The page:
I started 2015 with the usual list of goals and standards. Some were meant to be achieved, others were a nigh impossible bar to strain for. In spite of a rather stressful personal life, I was able to make some new marks this year, as again running proved to be the glue that holds me together through the rocky moments of life.
I toed the line 32 times, running practically everything from the mile up to the marathon. I managed to win 15, which puts me at just under a 50% win percentage. There were many notable moments, and I actually set a couple personal bests.
I pulled 3 pr's within 6 weeks, two in the half marathon and one at the 5k. I ran a 1:13:00 at the Champoeg Half and then dropped another 27 seconds with a 1:12:33 at the Columbia Gorge Half a couple weeks later. On Thanksgiving I tailed two speedsters at the Turkeython to drop 27 seconds off my 5K best, set a few years ago, crossing the line in 15:33. My first attempt at 'racing' a marathon went decently, as I finished in 2:47:02 in Eugene, beating my previous best by nearly 45 minutes and setting me up for the chance to run Boston.
A good friend and local legend Chuck Coats was in a tough spot with a teammate injured just days before the 12 Bridges Relay. He reeled me in and we had an amazing adventure, trading turns to traverse 65 miles in a well run event at a ridiculous pace.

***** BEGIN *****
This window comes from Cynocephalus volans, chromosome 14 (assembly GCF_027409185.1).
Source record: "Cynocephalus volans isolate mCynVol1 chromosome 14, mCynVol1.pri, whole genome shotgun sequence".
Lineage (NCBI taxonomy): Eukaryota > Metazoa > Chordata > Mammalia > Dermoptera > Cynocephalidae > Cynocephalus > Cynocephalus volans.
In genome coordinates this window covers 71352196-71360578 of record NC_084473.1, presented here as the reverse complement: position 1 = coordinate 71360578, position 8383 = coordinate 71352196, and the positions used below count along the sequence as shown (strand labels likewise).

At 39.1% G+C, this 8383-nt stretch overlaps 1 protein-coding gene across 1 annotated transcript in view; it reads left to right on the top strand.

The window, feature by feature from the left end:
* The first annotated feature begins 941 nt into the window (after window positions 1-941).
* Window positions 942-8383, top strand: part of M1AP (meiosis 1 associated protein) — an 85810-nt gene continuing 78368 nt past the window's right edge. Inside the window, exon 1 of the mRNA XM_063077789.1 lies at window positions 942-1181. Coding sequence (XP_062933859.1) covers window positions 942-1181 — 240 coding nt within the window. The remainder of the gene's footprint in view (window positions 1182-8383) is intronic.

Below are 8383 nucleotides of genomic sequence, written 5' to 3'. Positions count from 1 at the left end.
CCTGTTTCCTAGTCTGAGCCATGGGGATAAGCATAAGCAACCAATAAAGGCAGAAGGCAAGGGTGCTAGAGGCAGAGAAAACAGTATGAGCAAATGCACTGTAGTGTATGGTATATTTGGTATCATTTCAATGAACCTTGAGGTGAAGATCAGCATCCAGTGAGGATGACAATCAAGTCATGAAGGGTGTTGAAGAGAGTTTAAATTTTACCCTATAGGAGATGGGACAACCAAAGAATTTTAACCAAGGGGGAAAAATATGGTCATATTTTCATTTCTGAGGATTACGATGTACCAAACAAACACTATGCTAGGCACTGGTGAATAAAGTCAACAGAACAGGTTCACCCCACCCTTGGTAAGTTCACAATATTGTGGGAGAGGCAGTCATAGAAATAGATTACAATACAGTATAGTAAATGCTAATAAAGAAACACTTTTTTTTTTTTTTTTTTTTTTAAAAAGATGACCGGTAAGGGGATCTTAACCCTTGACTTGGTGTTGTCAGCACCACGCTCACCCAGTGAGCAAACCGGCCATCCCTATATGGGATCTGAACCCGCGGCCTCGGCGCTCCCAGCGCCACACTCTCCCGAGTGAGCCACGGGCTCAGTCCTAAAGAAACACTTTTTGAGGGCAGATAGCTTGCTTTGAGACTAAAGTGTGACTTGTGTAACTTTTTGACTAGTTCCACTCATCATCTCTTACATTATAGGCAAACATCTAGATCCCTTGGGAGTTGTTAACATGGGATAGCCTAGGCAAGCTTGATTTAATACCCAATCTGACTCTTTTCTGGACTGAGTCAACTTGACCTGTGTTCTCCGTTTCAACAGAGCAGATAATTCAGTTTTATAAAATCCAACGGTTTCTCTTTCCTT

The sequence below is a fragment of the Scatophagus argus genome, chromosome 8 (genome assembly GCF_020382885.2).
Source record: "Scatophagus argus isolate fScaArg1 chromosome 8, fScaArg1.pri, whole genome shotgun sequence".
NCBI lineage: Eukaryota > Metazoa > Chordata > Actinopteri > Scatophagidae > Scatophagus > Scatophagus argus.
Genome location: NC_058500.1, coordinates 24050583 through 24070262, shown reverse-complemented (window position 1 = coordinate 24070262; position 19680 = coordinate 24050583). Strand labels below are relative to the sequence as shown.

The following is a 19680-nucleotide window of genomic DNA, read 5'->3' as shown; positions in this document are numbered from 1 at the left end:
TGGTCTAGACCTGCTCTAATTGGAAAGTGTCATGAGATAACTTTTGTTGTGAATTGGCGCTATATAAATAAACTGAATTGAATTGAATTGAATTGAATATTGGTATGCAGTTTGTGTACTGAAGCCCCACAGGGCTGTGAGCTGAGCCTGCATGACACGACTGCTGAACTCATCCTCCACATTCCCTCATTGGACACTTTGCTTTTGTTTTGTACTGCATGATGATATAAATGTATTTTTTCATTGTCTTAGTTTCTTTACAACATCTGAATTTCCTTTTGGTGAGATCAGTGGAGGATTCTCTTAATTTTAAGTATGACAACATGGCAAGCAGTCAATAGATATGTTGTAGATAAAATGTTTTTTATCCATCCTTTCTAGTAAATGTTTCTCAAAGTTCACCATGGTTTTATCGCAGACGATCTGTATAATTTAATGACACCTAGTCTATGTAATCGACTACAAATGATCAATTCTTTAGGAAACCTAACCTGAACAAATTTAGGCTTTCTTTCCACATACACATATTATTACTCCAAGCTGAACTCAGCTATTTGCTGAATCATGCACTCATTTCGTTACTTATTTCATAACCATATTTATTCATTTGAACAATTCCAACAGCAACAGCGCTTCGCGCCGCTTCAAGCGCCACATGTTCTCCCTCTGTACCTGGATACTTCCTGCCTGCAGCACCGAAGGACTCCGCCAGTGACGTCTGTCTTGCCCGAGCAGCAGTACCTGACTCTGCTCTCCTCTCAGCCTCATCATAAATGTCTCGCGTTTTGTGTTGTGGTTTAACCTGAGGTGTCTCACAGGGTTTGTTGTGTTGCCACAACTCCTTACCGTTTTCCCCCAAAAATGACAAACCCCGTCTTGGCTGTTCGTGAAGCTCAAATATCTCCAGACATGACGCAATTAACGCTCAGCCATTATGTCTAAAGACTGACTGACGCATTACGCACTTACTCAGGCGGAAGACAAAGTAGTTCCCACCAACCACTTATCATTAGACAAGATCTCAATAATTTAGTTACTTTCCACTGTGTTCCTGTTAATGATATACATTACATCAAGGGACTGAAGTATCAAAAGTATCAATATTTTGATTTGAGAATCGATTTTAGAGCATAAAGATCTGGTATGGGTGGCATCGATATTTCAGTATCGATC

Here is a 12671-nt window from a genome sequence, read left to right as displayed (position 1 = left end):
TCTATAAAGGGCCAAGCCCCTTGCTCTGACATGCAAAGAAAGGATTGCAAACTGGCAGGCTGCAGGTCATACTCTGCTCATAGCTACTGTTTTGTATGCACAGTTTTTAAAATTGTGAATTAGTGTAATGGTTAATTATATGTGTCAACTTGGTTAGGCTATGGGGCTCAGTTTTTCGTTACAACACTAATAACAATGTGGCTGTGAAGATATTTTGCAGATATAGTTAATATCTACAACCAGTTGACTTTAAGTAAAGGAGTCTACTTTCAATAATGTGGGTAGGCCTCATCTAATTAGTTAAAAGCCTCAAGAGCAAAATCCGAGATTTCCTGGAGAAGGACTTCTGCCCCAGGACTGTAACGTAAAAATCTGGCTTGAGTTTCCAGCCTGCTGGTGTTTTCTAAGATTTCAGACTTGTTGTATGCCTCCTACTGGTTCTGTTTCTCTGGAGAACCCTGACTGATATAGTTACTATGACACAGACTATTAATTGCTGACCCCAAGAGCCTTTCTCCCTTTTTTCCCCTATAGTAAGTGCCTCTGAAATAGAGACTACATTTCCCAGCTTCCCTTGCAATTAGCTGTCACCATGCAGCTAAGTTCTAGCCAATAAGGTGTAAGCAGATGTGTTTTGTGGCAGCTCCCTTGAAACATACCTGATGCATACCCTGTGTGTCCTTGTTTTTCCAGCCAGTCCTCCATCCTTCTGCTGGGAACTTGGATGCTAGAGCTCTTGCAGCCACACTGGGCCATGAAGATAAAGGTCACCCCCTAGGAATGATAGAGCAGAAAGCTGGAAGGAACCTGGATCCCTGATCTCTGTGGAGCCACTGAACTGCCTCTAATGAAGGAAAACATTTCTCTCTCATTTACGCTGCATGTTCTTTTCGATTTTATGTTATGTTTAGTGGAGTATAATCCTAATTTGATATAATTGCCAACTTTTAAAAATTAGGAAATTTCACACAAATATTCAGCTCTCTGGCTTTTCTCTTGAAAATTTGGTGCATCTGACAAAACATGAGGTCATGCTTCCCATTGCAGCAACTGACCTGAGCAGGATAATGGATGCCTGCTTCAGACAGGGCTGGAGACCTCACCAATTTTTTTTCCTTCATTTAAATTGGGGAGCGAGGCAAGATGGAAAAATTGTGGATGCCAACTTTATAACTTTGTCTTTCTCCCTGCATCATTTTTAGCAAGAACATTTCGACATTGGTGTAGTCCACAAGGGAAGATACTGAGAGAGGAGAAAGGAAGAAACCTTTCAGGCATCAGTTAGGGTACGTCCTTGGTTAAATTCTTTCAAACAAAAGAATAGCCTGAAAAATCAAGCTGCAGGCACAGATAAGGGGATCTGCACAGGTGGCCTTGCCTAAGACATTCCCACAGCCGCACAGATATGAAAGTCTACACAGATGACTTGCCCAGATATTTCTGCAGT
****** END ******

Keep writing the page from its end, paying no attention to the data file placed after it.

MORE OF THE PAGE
With Chuck after the relay
A set of chance circumstances put me at the starting line for the Portland Marathon, pushing a local lady, Andie Proskus, who is afflicted with MD. We had an amazing 26.2 miles together and inspired a lot of people in an event that I will never forget for the rest of my life.
A keepsake from the experience
There were a few bad moments, struggling at the Heartbreaker Half Marathon, dealing with sickness at Race for the Cure and not going to Kevin’s Cup because I fell ill. Luckily enough, I only suffered a couple minor injuries.
I met quite a few new people this year, and got to do some cool races I had not done in the past. I learned a lot about running by heart and not worrying about the clock. All of my best times were run without a watch, with literally no inclination of the pace I was at. I have found it to be more freeing, and less worrisome than being incessantly worried about pace.